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Marginalization, Violence for 64-year-old Trans Greek

Kalogiannis life was a life of violence in times of violence for trans people. The family “put her away” for the first time when she was young, because she wanted to redefine her gender. After leaving the clinic, she returned to the island.  Without her knowledge, her family medicated her food. Running away from the small fishing village, she lived as a homeless person in Athens as a young adult.

The transgender Greek was raised in Skala Sykamnia, the fishing village in Lesvos that has gained recognition world wide as a reception point for refugees landing from Turkey.

At 14 she told her parents that she was a woman. Her parents, uneducated and shocked, reacted by admitting Kalogiannis to a psychiatric clinic.

Kalogiannis described her mother as deeply religious, a woman of faith and a source of true and selfless love for her child. Her father was a harsh man, who disappeared from the family home for long periods of time. When he returned, he was violent and abusive. Nonetheless, the family, that included other brothers, remained together and her parents remained married until their death.

Kalogiannis came back to Skala Sykamnia after living rough on Athens’ streets and being a ward of the psychiatric clinic. She lived with her mother in the family home. She nursed her parents until they died, six months apart. Losing her mother was a shock for Kalogiannis. She had been the only source of companionship and love in Kalogiannis’ life.

Although a devastating loss, for the first time the transgender Greek had the freedom to express her feminine identity without the censure of her parents. She began to dress exclusively in women’s clothing. With this shift in external expression, came a deep sense of relief and comfort. Kalogiannis started to feel better than she had in her entire life. She felt herself becoming whole for the first time.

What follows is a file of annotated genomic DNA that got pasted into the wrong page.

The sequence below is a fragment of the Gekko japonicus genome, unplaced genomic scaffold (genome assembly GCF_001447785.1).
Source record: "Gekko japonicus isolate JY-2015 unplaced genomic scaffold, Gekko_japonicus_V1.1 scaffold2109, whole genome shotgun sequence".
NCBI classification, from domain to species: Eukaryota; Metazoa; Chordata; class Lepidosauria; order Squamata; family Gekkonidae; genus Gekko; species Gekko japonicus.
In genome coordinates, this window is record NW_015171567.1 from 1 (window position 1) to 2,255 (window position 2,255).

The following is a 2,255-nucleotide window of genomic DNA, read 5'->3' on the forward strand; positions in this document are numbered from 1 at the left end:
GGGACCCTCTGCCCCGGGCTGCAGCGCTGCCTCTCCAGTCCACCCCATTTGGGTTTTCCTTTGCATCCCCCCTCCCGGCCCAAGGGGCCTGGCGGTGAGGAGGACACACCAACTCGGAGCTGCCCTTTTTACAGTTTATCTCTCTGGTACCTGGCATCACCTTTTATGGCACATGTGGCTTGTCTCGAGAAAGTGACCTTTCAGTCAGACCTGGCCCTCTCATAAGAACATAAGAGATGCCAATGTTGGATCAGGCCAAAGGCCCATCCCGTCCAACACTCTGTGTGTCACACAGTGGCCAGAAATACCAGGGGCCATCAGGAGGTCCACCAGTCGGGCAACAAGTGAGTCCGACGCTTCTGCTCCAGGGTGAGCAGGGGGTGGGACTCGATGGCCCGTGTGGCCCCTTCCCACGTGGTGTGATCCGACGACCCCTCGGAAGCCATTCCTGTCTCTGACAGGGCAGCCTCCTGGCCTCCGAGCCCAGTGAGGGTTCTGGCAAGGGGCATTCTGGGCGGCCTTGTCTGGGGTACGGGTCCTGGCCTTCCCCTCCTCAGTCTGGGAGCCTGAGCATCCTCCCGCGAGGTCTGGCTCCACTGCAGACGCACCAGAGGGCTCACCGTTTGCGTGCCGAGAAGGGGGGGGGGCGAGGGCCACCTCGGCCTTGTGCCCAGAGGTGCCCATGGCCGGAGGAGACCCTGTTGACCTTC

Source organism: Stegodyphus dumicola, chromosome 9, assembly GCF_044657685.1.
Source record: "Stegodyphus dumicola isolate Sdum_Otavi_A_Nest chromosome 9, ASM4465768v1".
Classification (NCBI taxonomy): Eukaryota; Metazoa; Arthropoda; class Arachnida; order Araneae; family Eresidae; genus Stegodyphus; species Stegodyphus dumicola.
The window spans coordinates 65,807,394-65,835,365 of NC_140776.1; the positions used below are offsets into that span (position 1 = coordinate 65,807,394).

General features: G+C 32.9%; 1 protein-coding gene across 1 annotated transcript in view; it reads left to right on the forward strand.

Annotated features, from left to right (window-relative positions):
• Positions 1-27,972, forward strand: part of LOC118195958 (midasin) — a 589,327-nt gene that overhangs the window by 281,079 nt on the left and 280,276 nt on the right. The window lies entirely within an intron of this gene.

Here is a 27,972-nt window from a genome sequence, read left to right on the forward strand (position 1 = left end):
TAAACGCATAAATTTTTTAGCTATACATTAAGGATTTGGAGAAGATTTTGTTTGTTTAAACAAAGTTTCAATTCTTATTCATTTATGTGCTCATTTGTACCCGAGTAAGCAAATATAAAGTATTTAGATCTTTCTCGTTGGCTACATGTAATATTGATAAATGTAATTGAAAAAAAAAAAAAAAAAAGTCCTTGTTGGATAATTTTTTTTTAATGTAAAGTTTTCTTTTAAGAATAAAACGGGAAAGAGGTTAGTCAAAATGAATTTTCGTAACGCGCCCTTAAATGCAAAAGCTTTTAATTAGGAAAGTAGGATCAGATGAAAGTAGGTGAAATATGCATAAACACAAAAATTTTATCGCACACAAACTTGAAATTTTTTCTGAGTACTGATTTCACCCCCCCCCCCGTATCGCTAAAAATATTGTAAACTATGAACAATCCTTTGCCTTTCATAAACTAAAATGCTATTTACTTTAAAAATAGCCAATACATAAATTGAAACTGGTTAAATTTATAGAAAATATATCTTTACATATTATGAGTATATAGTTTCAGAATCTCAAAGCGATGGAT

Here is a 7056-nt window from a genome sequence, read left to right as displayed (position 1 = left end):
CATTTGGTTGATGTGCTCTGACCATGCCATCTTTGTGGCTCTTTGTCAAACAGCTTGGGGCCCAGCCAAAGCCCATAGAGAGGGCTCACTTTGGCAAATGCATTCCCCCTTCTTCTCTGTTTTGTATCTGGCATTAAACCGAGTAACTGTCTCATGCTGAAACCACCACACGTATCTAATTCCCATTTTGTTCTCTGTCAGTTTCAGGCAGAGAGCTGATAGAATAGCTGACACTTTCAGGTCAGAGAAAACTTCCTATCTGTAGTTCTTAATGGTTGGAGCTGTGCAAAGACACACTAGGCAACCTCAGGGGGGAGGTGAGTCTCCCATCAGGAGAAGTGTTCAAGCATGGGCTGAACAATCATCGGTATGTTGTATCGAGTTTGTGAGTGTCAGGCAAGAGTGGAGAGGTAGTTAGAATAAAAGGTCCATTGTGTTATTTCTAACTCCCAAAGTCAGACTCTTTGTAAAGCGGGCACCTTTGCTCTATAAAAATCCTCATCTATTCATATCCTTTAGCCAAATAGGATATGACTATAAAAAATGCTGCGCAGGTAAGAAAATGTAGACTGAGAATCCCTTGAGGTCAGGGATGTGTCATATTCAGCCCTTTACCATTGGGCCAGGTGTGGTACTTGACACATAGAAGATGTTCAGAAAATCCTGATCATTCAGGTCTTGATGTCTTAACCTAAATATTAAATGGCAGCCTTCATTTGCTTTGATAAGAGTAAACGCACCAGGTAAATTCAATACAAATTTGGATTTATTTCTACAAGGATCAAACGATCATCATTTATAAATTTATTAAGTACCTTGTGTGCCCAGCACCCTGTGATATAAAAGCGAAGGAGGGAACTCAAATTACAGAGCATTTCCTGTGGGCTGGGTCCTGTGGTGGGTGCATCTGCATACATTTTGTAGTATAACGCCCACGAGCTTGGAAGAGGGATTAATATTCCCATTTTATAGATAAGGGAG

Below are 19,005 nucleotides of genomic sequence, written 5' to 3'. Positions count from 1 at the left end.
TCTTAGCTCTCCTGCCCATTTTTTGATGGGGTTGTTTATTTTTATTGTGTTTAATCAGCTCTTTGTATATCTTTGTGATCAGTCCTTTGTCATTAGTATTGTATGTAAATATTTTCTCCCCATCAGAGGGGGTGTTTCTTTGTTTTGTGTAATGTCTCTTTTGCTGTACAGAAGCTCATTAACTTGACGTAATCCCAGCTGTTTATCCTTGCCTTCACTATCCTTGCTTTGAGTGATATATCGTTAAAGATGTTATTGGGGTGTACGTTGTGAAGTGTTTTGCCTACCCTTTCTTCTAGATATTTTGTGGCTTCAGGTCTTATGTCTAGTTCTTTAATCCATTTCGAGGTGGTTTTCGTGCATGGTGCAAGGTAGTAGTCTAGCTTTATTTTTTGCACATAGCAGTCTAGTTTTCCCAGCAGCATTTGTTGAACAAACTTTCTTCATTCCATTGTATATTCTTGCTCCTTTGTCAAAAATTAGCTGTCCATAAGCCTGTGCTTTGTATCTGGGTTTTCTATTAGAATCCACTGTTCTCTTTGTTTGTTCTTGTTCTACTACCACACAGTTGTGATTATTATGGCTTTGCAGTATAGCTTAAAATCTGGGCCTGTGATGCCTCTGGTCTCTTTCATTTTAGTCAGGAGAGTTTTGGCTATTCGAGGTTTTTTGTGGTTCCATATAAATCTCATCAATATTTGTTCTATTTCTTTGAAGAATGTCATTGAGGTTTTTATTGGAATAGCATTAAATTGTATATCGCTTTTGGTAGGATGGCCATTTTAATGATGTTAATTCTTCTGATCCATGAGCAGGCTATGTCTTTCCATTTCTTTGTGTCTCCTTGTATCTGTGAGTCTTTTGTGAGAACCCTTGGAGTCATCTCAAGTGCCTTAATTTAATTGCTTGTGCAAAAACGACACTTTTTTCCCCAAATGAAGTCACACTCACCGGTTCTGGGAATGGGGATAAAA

The trans woman continued to be misunderstood by family and ostracized and taunted in the community. In 2015, with the refugee crisis bringing people from across the globe to the conservative fishing village, Kalogiannis captured the attention and compassion of volunteers and journalists headquartered temporarily on Lesvos.

Transgender Greek Subject of Two Online Videos With 150K Views

Kalogiannis may have fallen through the cracks in a system of social services, but her presence was a known entity online prior to her disappearance in April. Kalogiannis has been the subject of two Youtube videos.

A short video entitled “Dimitris” was uploaded at the end of 2015. The 1.27 minute video features stills of Kalogiannis. It has had almost 150,000 views.

Rory Aurora Richards, a Canadian who volunteered to assist with the refugees in 2016, met Kalogiannis and wrote about her in the video’s descriptor. “Dimitri’s sense of self was not something that medication could dissolve, and throughout her teenage years she continued to insist that she was a girl to those that asked,” according to Richards.

“Her natural honesty ostracized her in the village, bringing gossip and shame to her family and more stress to her parent’s already strained marriage,” stated Richards.  Kalogiannis “did not experience any adolescent romances. Just a series of tragic, secret crushes on boys. There was little chance she would find a boy in the village that would return her feelings,” according to Richards.

Kalogiannis “was an outcast. She speaks candidly about struggling with suicidal thoughts her entire life, making several attempts at different stages of her life, starting as a teenager,” stated Richards.